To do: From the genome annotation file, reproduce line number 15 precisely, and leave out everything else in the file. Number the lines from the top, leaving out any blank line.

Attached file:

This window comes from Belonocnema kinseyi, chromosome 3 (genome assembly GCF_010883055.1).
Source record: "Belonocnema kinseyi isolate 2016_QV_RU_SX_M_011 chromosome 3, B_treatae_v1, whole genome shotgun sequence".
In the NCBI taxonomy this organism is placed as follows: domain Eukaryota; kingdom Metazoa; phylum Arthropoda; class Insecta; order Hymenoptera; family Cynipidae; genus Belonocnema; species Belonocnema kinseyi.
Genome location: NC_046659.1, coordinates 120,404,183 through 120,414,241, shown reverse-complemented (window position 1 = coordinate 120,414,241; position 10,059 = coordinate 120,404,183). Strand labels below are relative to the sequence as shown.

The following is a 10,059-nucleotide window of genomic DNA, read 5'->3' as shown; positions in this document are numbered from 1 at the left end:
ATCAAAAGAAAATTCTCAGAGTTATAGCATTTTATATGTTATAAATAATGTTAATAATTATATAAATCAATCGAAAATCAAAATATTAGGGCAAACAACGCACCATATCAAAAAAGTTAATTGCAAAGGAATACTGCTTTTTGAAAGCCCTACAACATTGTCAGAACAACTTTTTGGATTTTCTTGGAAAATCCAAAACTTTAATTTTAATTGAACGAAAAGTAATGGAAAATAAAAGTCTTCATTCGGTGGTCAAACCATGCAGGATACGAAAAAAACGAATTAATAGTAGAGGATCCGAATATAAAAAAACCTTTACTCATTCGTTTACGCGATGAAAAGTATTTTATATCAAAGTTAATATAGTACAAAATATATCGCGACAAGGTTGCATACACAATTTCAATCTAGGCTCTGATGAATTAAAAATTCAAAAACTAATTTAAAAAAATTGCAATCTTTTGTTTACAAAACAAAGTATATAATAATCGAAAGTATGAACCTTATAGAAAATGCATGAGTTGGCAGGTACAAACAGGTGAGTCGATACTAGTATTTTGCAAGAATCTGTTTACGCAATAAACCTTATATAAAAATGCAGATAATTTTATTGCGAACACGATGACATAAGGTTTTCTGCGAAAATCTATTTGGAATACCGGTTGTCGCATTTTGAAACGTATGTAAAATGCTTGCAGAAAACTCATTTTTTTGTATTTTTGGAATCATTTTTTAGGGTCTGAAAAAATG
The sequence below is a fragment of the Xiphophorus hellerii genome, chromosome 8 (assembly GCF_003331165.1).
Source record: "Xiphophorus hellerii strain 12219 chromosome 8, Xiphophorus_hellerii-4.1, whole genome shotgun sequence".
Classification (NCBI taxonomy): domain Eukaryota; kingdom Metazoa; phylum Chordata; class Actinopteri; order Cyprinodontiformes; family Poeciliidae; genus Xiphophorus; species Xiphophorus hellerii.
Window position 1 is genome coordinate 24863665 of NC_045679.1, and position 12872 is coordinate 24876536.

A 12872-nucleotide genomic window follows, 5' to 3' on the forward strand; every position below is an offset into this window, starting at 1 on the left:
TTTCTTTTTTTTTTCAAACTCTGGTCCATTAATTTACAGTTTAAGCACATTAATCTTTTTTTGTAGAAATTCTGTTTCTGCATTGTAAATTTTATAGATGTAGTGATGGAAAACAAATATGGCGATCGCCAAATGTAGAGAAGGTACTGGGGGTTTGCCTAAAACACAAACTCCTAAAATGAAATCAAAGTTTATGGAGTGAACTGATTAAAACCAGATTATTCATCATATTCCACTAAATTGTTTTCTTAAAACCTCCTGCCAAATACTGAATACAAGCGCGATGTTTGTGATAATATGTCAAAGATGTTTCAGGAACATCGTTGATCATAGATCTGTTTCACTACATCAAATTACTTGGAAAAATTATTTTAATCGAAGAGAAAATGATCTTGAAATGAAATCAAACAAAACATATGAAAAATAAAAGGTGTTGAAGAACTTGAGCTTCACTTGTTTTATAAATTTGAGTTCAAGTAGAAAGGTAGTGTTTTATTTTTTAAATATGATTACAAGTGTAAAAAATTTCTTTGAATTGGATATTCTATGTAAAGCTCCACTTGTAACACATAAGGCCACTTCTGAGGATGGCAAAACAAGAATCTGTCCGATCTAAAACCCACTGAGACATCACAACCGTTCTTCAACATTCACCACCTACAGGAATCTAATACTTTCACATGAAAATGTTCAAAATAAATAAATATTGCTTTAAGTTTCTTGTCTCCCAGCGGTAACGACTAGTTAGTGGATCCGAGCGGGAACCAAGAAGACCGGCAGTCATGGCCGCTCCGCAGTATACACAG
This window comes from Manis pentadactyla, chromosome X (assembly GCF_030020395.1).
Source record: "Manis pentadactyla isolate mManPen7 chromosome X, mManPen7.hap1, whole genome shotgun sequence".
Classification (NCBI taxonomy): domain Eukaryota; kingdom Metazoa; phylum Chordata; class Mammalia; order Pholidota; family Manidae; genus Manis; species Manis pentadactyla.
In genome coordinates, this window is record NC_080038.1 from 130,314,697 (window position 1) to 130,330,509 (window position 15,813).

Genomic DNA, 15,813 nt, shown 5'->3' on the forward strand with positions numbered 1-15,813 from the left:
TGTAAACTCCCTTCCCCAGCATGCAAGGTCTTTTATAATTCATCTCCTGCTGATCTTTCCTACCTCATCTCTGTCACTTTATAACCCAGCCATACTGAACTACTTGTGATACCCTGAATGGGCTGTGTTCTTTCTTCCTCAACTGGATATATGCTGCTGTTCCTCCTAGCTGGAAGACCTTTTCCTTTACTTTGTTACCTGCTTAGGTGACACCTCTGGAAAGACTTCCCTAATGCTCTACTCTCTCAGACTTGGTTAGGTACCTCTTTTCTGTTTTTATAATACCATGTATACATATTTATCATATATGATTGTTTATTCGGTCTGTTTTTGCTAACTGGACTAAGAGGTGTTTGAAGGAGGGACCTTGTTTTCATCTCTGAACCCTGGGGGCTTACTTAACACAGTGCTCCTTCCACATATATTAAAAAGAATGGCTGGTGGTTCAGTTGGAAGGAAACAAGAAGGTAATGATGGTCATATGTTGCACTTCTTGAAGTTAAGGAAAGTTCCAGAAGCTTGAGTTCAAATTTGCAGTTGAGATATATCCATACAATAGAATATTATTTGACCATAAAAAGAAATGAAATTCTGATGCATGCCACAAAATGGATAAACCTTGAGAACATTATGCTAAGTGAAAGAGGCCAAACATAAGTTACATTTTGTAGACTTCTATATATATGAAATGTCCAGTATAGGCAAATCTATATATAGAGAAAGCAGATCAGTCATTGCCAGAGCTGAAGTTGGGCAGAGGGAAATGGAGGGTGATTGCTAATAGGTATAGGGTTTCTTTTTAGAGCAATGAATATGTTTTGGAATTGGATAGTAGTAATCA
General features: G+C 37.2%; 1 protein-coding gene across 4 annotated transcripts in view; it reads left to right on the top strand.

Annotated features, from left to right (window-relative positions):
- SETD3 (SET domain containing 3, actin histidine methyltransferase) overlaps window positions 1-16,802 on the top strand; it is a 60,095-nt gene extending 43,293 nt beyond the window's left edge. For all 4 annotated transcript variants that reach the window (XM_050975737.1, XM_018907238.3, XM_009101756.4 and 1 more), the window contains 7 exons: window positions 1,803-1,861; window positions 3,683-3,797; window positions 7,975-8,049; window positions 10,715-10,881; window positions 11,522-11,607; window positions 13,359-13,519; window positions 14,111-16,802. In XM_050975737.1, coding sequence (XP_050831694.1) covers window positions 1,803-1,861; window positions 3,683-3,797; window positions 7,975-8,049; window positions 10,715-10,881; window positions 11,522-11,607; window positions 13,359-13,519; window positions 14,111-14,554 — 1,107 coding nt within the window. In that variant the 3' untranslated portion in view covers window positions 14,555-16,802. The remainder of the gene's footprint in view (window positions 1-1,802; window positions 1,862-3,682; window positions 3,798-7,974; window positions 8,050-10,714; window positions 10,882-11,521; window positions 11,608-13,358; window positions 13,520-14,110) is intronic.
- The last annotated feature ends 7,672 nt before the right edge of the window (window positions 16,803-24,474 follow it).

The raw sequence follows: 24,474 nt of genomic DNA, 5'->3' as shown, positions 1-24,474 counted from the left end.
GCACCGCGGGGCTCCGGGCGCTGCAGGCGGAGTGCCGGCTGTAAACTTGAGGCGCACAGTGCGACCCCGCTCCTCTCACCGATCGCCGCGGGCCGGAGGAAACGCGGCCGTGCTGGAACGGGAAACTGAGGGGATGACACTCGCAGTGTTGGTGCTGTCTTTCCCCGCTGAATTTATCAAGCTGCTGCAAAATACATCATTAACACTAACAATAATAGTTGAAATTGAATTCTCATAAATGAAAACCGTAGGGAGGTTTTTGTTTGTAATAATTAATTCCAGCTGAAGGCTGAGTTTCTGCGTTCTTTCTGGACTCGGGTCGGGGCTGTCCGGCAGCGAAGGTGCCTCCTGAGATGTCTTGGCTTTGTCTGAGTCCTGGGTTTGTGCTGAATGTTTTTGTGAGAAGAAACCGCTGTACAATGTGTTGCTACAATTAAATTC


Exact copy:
Classification (NCBI taxonomy): domain Eukaryota; kingdom Metazoa; phylum Chordata; class Mammalia; order Pholidota; family Manidae; genus Manis; species Manis pentadactyla.